The company released its 16-inch Hydraulic Rail Saw. Operating at 10 GPM, Hougen notes the saw produces approximately 10 percent more revolutions per minute than most hydraulic saws in the industry, allowing for faster rail cuts while reducing blade glazing. The rotation is fully reversible, allowing for cutting from either side of the rail without dismounting. Just a quick step over and flip of the saw is all that is required, the company says.
Due to increased demand, Trak-Star has standardized the offering of equipment for drilling crane rail and girder rail. Most items are in stock, allowing for quick response to urgent demands.
"Trak-Star has been known throughout the fabricating industry for many years for offering safe, lightweight, magnetic drills," noted Brian Buys, technical sales representative. "Now, three models are available through the Trak-Star line for drilling; steel ties, switch plates, bridge fabrication and maintenance, car repairs, locomotive repairs and any other application that involves drilling steel plates. The magnetic drills MD40, MD50 and MD70 have capacities ranging from 1-3/8-inch diameter through one-inch depth of cut to 2-1/16-inch diameter through three-inch depth of cut.Thesedrills are all designed to shut off if the magnet lifts from the cutting surface."
Buys says that business has been holding steady for 2013 and notes that hopefully optimism will show an increase in 2014. He says that transit business via contractors and rail contractors have shown an increase.
"Trak-Star always incorporates safety and ergonomics into every product it manufactures and sells," Buys said. "Rigorous testing is done and specific injury problems are identified and corrected prior to any marketing of any product."
Modern Track Machinery
Modern Track Machinery, Inc. (MTM), is releasing a new lightweight gasoline tamper in early 2014.
"We believe that there is a market for a gasoline-powered tool that is equal or less weight than the hydraulic-powered versions and about half the weight of other gasoline- powered tampers currently on the market," explained Alan Reynolds, general sales manager.
Reynolds says that safety is paramount in driving new products and that the railroads are continually looking for suppliers to develop ergonomic, lighter tools, with safety in mind, for their employees.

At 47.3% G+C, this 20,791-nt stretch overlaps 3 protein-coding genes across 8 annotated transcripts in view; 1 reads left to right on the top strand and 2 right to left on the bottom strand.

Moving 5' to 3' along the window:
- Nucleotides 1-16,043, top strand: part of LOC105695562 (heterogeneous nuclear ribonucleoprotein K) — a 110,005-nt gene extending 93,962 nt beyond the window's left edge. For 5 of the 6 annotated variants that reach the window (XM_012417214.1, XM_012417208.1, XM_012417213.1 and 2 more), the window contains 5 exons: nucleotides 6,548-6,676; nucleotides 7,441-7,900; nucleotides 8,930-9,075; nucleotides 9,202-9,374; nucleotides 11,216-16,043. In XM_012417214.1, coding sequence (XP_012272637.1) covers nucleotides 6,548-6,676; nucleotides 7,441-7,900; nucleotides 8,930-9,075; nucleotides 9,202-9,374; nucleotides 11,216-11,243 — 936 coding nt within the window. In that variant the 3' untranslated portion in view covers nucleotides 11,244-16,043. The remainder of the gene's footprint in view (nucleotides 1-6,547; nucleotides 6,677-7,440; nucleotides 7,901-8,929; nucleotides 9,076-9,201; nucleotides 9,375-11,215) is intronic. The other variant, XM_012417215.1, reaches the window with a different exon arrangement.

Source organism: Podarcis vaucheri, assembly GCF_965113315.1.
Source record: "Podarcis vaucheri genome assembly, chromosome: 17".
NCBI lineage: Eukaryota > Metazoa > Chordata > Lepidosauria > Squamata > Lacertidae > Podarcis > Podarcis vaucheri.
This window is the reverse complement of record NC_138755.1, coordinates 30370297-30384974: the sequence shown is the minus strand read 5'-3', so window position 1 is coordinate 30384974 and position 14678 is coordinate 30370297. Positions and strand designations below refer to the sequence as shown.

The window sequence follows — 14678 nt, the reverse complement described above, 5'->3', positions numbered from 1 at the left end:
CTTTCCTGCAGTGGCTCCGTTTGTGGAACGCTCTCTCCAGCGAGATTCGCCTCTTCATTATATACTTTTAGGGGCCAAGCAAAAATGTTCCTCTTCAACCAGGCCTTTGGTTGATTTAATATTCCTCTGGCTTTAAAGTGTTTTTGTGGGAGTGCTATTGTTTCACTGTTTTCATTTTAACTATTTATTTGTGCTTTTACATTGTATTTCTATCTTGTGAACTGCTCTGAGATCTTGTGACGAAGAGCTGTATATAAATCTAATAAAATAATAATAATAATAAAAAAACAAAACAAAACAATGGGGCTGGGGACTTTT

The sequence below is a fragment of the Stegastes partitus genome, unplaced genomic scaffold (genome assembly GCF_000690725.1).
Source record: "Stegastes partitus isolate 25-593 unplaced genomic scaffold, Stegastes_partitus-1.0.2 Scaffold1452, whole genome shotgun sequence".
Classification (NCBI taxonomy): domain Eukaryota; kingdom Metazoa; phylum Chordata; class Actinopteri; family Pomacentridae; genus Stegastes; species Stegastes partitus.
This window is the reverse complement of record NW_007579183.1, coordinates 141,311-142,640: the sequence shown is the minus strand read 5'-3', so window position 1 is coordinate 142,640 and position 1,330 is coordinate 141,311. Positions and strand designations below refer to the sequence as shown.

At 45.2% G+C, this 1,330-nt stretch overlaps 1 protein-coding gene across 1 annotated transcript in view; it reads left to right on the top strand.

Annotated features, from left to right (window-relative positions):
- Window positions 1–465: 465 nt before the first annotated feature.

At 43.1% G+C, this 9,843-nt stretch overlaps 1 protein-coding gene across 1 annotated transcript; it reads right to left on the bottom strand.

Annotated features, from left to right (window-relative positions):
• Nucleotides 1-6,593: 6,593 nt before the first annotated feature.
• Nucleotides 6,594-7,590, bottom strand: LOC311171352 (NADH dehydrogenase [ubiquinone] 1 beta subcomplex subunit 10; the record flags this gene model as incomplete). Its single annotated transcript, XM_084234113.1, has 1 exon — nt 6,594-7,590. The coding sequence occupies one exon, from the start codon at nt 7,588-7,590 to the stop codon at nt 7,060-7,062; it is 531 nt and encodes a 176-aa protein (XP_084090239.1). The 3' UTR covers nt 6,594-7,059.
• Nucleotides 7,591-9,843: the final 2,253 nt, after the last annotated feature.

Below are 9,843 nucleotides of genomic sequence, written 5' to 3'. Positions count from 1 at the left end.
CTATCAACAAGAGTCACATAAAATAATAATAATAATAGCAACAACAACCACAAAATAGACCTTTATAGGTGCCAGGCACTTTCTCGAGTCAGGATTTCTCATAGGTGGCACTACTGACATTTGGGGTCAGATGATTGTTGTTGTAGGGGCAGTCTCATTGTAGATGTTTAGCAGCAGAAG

"We feel the industry as a whole is strong with all segments contributing to growth," he noted and said that MTM is cautiously optimistic that 2014 will be a good year.
PortaCo, Inc., introduced a new dead head spike driver, tie drill and stand up lag driver. The company notes that the dead head spike driver does not require a worker to hold a hand tool while it is being driven by another worker swinging a heavy hammer and that it automatically stops when the trigger is released.
"Our business is very strong," explained Robert Mueller-Reinwarth, vice president operations. "We have recently joined the Goldschmidt Thermit Group, which now gives us a global presence. This allows us to add distribution on a worldwide basis, selling through the other 22 companies that make up the group. We have also strengthened our North American presence by working closely with Orgo-Thermit, which is also part of our new group. We are already seeing a large increase in our current business and are very excited about the upcoming year."
Safety is the most important feature of all of PortaCo's products, Mueller-Reinwarth notes and says that many of its tools allow the worker's hands and face to be at some distance from the cutting, grinding or other activities, by having a long handle designed into the tool.
"All of our tools route the hot hydraulic fluid away from the area where the tool is being held in the operator's hand, reducing the chances for burns," he said. "Our tools are designed to operate at lower and safer pressures, minimizing the danger. Our ergonomically-designed tools meet the market demands for easier to use and safer tools; most of our tools allow the worker to stand up while using them."
Racine Railroad Products
Racine Railroad Products, Inc., has made modifications to improve performance to its hydraulic spike puller and will be introducing a new hydraulic spike driver, hydraulic rail saw and gas drill in2014.
These new tools are designed to improve performance, ergonomics and offer more operator-friendly features, the company notes.
"Hand-held tool sales have been lower than the forecast projection for 2013," explained Stephen Birkholz, president. "We are optimistic for sales to grow in 2014 from the new product line offerings."